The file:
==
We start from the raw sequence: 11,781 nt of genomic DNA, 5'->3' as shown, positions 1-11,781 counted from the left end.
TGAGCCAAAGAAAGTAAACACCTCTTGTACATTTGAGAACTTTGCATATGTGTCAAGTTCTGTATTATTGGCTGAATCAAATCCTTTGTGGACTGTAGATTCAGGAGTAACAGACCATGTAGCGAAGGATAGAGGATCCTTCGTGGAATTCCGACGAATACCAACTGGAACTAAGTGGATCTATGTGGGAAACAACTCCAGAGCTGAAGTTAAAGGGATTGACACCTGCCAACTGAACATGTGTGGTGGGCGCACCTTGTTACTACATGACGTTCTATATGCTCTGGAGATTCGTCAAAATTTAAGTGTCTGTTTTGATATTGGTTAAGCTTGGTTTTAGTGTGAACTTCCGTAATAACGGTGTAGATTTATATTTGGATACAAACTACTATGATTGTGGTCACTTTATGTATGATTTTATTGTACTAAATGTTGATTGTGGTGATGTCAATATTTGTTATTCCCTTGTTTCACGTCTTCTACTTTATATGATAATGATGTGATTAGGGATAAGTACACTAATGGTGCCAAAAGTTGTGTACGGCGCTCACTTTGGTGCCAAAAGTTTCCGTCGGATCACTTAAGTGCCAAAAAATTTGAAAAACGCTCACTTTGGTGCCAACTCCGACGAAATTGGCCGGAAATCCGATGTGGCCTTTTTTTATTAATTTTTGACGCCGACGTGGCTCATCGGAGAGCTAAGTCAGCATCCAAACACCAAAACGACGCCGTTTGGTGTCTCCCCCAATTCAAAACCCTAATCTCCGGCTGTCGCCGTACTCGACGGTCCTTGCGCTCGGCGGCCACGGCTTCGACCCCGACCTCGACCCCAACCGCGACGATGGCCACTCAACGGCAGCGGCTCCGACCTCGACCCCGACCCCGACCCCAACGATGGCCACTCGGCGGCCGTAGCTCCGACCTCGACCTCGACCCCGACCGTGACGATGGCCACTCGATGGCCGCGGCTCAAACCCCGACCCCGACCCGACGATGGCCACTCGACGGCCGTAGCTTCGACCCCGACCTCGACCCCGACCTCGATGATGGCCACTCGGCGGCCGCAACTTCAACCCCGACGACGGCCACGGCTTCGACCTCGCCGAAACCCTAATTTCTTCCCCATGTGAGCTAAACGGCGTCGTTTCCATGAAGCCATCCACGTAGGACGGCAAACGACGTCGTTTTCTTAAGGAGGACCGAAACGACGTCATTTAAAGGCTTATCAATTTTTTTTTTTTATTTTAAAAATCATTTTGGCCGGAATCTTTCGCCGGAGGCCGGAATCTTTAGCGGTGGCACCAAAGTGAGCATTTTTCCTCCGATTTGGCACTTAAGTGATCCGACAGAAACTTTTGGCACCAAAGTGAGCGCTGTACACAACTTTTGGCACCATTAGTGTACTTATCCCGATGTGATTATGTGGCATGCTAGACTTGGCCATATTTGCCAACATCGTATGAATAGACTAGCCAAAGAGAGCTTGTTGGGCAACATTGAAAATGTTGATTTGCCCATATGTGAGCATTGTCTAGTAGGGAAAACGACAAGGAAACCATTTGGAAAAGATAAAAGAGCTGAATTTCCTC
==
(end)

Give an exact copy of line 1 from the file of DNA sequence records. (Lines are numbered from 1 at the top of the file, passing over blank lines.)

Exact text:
We start from the raw sequence: 11,781 nt of genomic DNA, 5'->3' as shown, positions 1-11,781 counted from the left end.